The size of inductor LO1 partially controls the amount of current flowing in the primary circuit for any given set of converter operating conditions. For a given input voltage, the amount of current flow is a measure of the amount of energy released. Therefore, in a given converter with a fixed input voltage VI and a fixed tank peak voltage, the maximum amount of energy that may be transferred depends upon the maximum current that may flow out of the voltage source VI. This maximum amount of current is dependent upon the value of inductor LP1. Smaller primary inductances allow greater current flow and greater power transfer.
The embodiments of the converter described thus far have used a single switch for transferring energy into the tank; such configurations are called "single-ended" designs. The single switch switches once for every cycle of the tank. However, the output is the full wave rectified tank voltage. Two positive voltage half waves are applied to the output inductor for every switch cycle. In other words, the output inductor operates at effectively twice the switching frequency of the primary circuit. This characteristic allows a small and inexpensive inductor to be used for the output inductor, resulting in significantly reduced AC switching frequency ripple on the output voltage.
The operation of the output inductor at twice the primary switching frequency means that energy is removed from the tank on both tank half cycles. However, energy is added to the tank on only one of the half cycles of the output inductor. When energy is switched into the tank, it assists the tank in providing output energy. However, the tank does not receive any such assistance on the other half cycle. The result of this imbalance is that the tank operates asymmetrically with respect to half cycle peak voltages; the peak is highest for the half cycle where energy is added to the tank. The resonating capacitor and resonating inductor must be chosen with this condition in mind. They must be chosen so that sufficient energy is stored to support the converter's design point maximum load without depleting the tank below the point where the tank cannot maintain sustained oscillation. A typical design point for ensuring that sufficient energy is stored to support continued oscillation is given by the following equation:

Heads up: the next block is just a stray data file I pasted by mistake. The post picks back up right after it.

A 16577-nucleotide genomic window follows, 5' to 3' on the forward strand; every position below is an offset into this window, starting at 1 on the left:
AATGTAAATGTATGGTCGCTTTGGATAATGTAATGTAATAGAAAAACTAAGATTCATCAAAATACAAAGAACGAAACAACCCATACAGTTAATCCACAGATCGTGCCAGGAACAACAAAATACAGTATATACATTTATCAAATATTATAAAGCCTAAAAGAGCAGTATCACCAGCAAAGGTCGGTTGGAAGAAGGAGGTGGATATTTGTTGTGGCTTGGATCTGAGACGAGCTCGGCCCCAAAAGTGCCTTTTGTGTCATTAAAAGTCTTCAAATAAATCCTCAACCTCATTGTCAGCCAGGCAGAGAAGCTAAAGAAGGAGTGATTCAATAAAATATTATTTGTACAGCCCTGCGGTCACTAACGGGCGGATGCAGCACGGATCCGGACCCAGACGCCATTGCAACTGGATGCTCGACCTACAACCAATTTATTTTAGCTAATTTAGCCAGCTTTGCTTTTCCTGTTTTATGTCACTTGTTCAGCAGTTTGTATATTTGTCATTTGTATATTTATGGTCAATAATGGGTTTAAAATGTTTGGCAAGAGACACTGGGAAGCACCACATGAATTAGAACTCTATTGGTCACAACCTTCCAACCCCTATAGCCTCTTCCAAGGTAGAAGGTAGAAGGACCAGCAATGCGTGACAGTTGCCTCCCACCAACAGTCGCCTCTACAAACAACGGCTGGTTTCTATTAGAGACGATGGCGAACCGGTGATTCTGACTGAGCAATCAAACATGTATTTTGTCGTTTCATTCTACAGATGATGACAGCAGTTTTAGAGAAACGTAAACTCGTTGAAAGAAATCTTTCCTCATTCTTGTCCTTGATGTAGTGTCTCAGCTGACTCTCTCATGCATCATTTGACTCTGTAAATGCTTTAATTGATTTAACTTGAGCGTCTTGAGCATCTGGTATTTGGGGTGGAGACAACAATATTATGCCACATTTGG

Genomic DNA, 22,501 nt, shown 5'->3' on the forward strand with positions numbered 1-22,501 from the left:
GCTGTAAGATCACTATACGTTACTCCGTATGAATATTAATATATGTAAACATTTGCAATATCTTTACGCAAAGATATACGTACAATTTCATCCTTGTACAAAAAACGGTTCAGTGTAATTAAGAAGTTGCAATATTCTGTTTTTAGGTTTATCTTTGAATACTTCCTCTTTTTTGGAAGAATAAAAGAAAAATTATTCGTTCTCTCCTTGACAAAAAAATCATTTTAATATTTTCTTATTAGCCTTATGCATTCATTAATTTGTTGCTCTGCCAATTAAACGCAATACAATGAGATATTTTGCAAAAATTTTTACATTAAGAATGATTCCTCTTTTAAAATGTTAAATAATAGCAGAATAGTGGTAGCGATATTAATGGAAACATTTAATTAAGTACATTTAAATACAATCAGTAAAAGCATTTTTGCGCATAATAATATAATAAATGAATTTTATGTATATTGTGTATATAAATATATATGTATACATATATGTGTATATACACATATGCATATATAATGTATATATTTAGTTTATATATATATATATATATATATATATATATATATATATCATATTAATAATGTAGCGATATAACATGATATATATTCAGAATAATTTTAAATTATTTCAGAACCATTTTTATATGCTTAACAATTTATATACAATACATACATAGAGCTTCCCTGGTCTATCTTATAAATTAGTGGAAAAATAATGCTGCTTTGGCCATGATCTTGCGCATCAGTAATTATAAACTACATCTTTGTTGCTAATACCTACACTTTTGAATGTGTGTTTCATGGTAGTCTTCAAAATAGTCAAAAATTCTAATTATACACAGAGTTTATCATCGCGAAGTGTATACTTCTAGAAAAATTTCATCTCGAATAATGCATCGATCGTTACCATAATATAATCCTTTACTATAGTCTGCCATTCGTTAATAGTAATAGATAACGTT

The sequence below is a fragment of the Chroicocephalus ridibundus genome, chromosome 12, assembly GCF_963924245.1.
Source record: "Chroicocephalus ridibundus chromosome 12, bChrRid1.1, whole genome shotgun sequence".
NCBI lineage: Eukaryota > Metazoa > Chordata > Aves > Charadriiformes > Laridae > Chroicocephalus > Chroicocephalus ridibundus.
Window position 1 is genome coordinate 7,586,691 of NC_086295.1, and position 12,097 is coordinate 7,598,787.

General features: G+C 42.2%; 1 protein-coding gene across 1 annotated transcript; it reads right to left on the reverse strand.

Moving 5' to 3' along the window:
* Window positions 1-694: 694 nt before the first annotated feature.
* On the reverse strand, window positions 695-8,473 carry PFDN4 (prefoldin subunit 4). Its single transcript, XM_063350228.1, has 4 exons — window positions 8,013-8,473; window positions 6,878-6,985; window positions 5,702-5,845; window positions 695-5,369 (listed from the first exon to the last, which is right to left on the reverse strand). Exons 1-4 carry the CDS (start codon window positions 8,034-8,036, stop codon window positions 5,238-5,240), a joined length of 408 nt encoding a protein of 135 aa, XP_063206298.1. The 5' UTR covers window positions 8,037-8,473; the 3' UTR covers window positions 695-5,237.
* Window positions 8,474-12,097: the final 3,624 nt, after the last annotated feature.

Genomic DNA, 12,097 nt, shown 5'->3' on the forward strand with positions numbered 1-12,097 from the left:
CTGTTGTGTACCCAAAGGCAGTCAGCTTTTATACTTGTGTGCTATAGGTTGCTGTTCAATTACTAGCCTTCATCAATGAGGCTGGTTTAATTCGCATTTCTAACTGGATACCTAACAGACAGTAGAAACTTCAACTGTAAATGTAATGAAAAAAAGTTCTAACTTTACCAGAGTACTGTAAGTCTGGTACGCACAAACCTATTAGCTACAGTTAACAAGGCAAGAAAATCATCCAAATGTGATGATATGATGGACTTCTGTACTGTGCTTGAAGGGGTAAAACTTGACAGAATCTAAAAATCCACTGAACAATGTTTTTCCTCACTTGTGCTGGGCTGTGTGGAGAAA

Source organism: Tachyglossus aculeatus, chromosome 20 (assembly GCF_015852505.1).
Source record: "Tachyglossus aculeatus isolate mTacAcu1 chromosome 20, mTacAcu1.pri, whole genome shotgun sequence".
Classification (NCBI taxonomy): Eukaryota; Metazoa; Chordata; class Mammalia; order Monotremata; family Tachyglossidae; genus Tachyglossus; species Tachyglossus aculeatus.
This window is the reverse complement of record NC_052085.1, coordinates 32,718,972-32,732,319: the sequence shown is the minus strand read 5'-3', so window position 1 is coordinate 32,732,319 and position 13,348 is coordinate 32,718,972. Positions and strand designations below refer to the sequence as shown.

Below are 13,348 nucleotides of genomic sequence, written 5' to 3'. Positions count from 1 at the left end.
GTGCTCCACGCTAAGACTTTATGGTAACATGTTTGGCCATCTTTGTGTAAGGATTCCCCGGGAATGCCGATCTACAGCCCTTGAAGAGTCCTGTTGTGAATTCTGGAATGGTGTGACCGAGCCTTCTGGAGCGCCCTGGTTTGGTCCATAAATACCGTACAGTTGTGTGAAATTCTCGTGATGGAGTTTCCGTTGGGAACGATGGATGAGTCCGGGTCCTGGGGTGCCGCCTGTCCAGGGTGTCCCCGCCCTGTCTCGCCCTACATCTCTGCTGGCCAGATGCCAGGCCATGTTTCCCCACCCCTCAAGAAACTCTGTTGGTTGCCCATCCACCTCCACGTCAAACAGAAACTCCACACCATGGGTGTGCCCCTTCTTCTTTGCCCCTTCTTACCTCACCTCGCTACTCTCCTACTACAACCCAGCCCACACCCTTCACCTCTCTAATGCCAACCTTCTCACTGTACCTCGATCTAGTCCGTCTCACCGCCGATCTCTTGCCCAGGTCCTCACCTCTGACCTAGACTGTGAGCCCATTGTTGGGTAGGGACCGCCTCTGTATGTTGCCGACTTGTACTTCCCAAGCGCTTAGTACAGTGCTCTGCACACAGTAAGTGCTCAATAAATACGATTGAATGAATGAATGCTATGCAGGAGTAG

where C equals the capacitance of the resonating capacitor; V equals the peak tank voltage; and L equals the amount of energy, in joules, required to support the maximum load for the tank half cycle during which switch energy is not added.
The use of this design point assures that the tank peak voltage for the half cycle during which energy is not added will not decrease to less than 0.707 of the tank peak voltage for the half cycle during which energy is added.
FIGS. 9A-9C are graphs relating to the operation of the first embodiment of FIG. 2 under full load conditions. FIG. 9A illustrates the tank voltage waveform under such conditions. In FIG. 9A the positive-going peaks are higher than the negative-going peaks since energy is added to the tank on the positive half cycle. Also, the positive-going portion of the wave has a much steeper slope, since the tank resonant period is shortened due to primary inductor LP1 being switched into the circuit. FIG. 9B depicts the primary current waveform FIG. 9C illustrates the current in output inductor LO1. The ripple peaks for the positive half wave shown at point F are slightly higher than the ripple peaks for the negative half wave, shown at point G. This is due to the asymmetry in the tank voltage peak.